Politics, government and public life for Southern California

California Congressional lawmakers hearing from voters and family about impasse

California Report

Freshman Democrat Congressman Tony Cardenas says of the San Fernando Valley says constituents are nervous over shutdown.

There are hints that the U.S. Senate has crafted a deal to end the government shutdown and raise the debt ceiling. House Democrats and Republicans meet Tuesday to discuss their next moves.

Lawmakers have been hearing from constituents — and family members — as the impasse has dragged on.

Most members of Congress spent their third straight weekend in Washington, but L.A. Democrat Tony Cardenas went home to California for part of the weekend — and got an earful from voters. He says he heard from people who are "just nervous" and asking ,“What’s going on?" Cardenas says "You could see it in their eyes that something is not right."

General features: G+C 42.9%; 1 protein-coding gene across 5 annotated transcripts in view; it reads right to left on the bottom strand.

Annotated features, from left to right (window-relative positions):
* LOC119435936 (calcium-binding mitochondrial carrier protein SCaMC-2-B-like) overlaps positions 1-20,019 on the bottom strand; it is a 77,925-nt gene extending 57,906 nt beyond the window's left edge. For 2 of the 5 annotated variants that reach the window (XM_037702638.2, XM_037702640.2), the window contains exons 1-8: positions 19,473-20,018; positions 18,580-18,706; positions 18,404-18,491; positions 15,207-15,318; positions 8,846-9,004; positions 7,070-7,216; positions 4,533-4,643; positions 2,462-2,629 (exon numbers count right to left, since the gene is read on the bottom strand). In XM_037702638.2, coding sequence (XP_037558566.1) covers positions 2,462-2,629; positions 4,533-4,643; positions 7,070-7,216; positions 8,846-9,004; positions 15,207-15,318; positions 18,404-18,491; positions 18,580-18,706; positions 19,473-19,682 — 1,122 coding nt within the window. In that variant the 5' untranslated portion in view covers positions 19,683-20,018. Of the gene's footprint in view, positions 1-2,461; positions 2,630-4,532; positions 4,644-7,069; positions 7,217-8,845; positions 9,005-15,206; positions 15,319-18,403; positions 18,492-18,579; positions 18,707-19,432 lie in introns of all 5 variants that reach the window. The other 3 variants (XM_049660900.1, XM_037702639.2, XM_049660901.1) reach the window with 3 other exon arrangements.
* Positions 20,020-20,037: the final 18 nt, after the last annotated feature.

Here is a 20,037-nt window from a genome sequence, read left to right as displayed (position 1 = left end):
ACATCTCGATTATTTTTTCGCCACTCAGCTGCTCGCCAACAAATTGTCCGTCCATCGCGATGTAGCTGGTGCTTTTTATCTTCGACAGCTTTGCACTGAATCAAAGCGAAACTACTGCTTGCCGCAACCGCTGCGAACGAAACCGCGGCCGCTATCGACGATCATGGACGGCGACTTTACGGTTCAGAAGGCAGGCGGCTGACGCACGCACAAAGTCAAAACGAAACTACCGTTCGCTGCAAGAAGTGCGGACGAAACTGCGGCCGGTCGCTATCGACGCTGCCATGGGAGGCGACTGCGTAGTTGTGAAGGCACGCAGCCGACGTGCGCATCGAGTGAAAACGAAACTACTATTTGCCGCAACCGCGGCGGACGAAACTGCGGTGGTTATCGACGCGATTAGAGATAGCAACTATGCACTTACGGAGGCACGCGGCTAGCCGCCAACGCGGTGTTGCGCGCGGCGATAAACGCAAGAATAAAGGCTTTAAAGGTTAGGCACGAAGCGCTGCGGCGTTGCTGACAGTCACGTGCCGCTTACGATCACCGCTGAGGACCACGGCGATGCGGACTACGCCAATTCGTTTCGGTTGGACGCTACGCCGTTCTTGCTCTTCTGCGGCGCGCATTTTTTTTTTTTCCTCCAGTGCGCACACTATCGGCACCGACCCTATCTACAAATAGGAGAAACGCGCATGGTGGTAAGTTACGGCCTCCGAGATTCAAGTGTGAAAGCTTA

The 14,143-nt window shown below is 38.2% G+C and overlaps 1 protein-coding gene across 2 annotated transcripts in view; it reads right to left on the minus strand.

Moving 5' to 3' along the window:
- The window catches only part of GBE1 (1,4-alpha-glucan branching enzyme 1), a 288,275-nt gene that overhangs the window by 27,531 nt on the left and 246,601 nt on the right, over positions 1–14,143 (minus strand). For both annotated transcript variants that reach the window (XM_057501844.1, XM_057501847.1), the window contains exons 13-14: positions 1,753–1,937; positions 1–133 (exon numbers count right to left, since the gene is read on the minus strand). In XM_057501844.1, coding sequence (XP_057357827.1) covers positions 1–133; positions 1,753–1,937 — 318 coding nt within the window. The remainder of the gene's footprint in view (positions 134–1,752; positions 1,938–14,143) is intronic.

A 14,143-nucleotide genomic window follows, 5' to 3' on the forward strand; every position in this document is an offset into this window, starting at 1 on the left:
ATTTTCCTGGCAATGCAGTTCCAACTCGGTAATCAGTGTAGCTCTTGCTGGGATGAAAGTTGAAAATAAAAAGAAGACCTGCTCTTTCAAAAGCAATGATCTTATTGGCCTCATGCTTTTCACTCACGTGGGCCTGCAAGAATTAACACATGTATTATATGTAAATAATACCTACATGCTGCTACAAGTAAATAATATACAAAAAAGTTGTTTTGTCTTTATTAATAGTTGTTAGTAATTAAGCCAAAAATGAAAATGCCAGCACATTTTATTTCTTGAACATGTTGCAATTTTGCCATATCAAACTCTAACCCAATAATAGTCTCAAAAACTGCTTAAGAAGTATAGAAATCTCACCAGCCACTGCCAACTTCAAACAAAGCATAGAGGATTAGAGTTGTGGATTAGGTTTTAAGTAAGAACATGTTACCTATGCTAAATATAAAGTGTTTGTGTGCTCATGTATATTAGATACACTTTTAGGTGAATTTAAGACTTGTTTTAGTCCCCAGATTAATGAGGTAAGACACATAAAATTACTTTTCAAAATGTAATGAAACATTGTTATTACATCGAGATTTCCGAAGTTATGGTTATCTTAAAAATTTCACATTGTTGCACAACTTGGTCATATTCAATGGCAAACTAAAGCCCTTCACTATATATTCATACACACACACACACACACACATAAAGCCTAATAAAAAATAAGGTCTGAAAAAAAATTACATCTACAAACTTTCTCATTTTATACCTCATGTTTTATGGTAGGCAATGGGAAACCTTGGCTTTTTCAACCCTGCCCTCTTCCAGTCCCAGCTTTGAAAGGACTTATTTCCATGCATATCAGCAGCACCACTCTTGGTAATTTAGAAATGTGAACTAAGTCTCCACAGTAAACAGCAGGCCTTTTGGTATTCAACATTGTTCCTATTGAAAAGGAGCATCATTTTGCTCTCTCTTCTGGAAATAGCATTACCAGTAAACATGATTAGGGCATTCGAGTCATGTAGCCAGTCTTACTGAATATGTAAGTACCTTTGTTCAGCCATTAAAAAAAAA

Cardenas says a few folks were angry, some even said they were praying for him. He sums up the showdown over the shutdown in one word: frustration. "That unfortunate word has been rolling off my tongue a lot."

Republican Buck McKeon of Santa Clarita was supposed to be in Utah, babysitting his grandchildren. His wife went on without him. He says she's "very understanding. We’ve been doing this for 21 years. So she knows we don’t set our schedule."

Congress has run out of weekends: the country runs out of borrowing power on Thursday. 

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